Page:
Epidural steroid injection may be completed with only topical local anesthesia or under intravenous (IV) sedation. In either case, it is necessary to have blood pressure cuffs, cardiac monitors, and pulse oximeters to monitor vital signs.

Personnel

Staff includes a physician trained in epidural steroid injections, nurse or assistant, a fluoroscopic C-arm operator, and an anesthesiologist to monitor patient vitals. All staff should be trained for the management of potential complications of the procedure.

Preparation

Risks and benefits of the procedure should be discussed with the patient and if in agreement, the patient must sign a written consent. Before the injection, a time-out is necessary to verify patient identity and injection site. The patient is to lie in a prone position on the fluoroscopy table, and once the location of injection is identified, the area should be marked, cleaned with betadine, and covered with sterile draping.

Technique

Epidural steroid injections may be classified by location (cervical, thoracic, or lumbar) and by the path of the needle (interlaminar, transforaminal, or caudal). In this discussion, we will review the different techniques for interlaminar (between the lamina), transforaminal (across the foramen), and caudal (via the sacrum) epidural steroid injections.[8][9][10]

Interlaminar Epidural Steroid Injection (medial approach)

With the patient lying prepped and in a prone position, the interlaminar space between two contiguous vertebrae is identified via an anteroposterior (AP) view on fluoroscopic x-ray. Next, the skin and underlying tissue are injected with local anesthetic (e.g., lidocaine or bupivacaine). Using a midline or paramedian approach between the spinous processes, an epidural spinal needle is inserted into the intended injection site. From superficial to deep, the needle penetrates the skin, subcutaneous tissue, supraspinous ligament (median approach) or paraspinal muscles (paramedian approach), and the ligamentum flavum. A lateral view with the fluoroscopic x-ray is then obtained to confirm the position of the needle. The needle is then advanced using a loss of resistance syringe filled with 1ml of air or normal saline. As the needle passes the ligamentum flavum and enters the posterior epidural space, a sudden loss of resistance will occur allowing the syringe to inject a minimal amount of air or normal saline into epidural space due to the change in pressure. The loss of resistance syringe is then replaced with a syringe filled with the contrast solution, which is then injected to confirm placement of the needle in the epidural space. Once spread of contrast is confirmed in AP and lateral views, steroid (e.g., methylprednisolone, triamcinolone, betamethasone or dexamethasone) with or without local anesthetic is injected into epidural space. Finally, the needle is then withdrawn, and pressure is maintained at the injection site to prevent bleeding.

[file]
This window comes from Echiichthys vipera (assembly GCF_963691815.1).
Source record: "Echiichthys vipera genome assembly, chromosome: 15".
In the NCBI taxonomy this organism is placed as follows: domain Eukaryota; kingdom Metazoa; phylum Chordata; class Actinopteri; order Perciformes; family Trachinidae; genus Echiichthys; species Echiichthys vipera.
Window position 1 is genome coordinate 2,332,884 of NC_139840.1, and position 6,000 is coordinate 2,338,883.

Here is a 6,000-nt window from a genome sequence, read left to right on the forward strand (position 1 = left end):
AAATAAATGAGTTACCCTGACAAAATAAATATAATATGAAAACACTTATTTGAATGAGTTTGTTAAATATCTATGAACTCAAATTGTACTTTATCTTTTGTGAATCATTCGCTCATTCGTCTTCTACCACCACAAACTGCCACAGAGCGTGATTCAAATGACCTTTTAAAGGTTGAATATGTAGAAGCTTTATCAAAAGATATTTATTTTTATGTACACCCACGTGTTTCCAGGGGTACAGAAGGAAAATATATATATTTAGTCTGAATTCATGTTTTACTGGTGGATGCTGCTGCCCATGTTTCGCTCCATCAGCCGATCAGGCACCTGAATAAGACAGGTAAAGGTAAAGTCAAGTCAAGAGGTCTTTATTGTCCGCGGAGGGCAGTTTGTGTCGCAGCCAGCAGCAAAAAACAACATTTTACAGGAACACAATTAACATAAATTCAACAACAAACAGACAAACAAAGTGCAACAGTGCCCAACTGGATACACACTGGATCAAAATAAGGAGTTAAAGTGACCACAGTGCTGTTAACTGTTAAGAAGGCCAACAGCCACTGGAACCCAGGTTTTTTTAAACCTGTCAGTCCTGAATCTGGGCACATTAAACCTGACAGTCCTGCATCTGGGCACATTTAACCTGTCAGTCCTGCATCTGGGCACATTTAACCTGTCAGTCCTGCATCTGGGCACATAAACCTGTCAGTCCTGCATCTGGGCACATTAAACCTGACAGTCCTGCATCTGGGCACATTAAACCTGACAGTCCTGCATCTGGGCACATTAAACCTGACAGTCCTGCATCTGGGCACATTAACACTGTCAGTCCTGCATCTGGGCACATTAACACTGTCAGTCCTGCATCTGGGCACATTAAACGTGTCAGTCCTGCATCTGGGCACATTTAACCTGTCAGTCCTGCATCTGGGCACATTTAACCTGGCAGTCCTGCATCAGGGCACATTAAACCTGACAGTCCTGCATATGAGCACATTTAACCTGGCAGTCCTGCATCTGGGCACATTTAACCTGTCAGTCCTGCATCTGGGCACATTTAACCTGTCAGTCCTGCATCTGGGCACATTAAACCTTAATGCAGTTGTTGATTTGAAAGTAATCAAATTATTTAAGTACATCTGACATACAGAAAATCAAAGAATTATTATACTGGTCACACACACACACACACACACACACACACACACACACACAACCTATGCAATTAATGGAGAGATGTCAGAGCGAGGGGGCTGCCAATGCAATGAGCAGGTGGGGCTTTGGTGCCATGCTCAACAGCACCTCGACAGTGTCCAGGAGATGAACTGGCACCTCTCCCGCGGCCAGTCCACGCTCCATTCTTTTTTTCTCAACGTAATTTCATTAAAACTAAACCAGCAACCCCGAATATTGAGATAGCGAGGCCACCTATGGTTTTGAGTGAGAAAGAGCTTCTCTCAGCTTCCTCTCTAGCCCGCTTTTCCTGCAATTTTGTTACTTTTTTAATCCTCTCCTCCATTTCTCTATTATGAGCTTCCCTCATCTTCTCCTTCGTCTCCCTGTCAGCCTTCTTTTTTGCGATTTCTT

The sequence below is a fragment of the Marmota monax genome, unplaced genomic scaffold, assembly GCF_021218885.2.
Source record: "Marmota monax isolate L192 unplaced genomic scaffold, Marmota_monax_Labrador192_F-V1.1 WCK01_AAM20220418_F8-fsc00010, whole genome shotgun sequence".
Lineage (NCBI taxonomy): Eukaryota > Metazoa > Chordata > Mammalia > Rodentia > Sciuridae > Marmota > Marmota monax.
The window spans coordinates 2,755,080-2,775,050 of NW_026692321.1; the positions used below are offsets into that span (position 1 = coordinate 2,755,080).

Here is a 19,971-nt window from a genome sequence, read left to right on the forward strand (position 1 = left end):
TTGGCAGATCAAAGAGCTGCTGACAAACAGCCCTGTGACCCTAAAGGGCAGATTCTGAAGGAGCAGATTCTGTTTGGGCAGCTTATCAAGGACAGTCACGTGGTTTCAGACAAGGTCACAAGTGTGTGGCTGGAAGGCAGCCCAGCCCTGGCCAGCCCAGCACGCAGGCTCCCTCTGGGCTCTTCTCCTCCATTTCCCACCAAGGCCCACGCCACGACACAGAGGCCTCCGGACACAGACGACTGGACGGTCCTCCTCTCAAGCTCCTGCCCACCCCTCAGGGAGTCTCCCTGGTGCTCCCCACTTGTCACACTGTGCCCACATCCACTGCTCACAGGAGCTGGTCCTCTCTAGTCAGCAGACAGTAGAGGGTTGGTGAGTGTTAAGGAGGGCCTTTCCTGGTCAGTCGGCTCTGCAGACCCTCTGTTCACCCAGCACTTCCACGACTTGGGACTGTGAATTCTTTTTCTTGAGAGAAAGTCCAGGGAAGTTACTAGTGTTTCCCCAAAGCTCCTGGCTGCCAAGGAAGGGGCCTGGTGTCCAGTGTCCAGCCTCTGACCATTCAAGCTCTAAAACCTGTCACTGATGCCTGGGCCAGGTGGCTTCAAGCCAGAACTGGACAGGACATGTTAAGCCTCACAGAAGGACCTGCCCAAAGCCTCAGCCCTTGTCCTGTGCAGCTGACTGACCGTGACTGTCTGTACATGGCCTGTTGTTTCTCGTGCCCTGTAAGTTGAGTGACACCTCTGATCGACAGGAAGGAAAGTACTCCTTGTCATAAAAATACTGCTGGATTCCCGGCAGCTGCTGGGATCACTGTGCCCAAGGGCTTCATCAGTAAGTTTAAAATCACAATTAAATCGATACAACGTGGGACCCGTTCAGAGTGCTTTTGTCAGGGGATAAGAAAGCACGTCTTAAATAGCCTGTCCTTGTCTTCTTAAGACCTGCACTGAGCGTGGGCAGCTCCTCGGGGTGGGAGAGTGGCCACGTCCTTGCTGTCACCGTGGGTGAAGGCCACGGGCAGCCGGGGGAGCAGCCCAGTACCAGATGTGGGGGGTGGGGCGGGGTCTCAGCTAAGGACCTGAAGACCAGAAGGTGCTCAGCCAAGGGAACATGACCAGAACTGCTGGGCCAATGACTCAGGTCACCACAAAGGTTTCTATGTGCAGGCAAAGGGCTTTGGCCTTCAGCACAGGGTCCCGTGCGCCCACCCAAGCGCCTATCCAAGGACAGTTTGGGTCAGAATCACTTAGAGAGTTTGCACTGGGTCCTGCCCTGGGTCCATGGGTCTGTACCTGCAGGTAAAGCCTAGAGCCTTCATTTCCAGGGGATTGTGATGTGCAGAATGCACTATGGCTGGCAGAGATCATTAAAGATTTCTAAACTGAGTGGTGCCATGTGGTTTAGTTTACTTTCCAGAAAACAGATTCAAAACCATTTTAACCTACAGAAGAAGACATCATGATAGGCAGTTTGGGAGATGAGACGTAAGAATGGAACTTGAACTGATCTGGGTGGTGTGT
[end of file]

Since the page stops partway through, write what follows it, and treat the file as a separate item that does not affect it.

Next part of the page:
Transforaminal Epidural Steroid Injection (lateral approach)

With the patient lying prepped and in a prone position, the lateral foraminal space between two contiguous vertebrae is identified via an oblique view on fluoroscopic x-ray. This view displays the classic “Scottie dog,” an anatomical landmark used for needle guidance. Once proper injection site is identified, the skin and underlying tissue are injected with local anesthetic (e.g., lidocaine or bupivacaine). An epidural spinal needle is then inserted and directed under the pedicle of the superior vertebrae. A lateral view on x-ray is obtained to determine needle depth and to prevent damage to the nerve root. The needle is then advanced until it reaches the outer intervertebral foramen. Contrast injection confirms needle position in both lateral and AP views displaying epidural spread. Steroid (e.g., dexamethasone) with or without local anesthetic is then injected into the epidural space. Finally, the needle is withdrawn, and pressure is maintained at the injection site to prevent bleeding.

Caudal Epidural Steroid Injection

With the patient lying prepped and in a prone position, the sacral hiatus is identified via an AP view on fluoroscopic x-ray. Once proper injection site is identified, the skin and underlying tissue are injected with local anesthetic (e.g., lidocaine or bupivacaine). An epidural spinal needle is then inserted and directed through the sacral hiatus. A lateral view on x-ray is obtained to determine needle depth. Needle placement below the S2-3 intervertebral disc space will decrease the risk of dural puncture. Contrast injection confirms needle position in both lateral and AP views displaying epidural spread. The steroid is then injected into the epidural space. Finally, the needle is withdrawn, and pressure is maintained at the injection site to prevent bleeding.

Complications

Although rare, possible complications include:

  • Bleeding 
  • Infection      
  • Allergic reaction 
  • Nerve injury 
  • Transient lower or upper extremity numbness and/or tingling 
  • Dural puncture causing positional headache 
  • Epidural abscess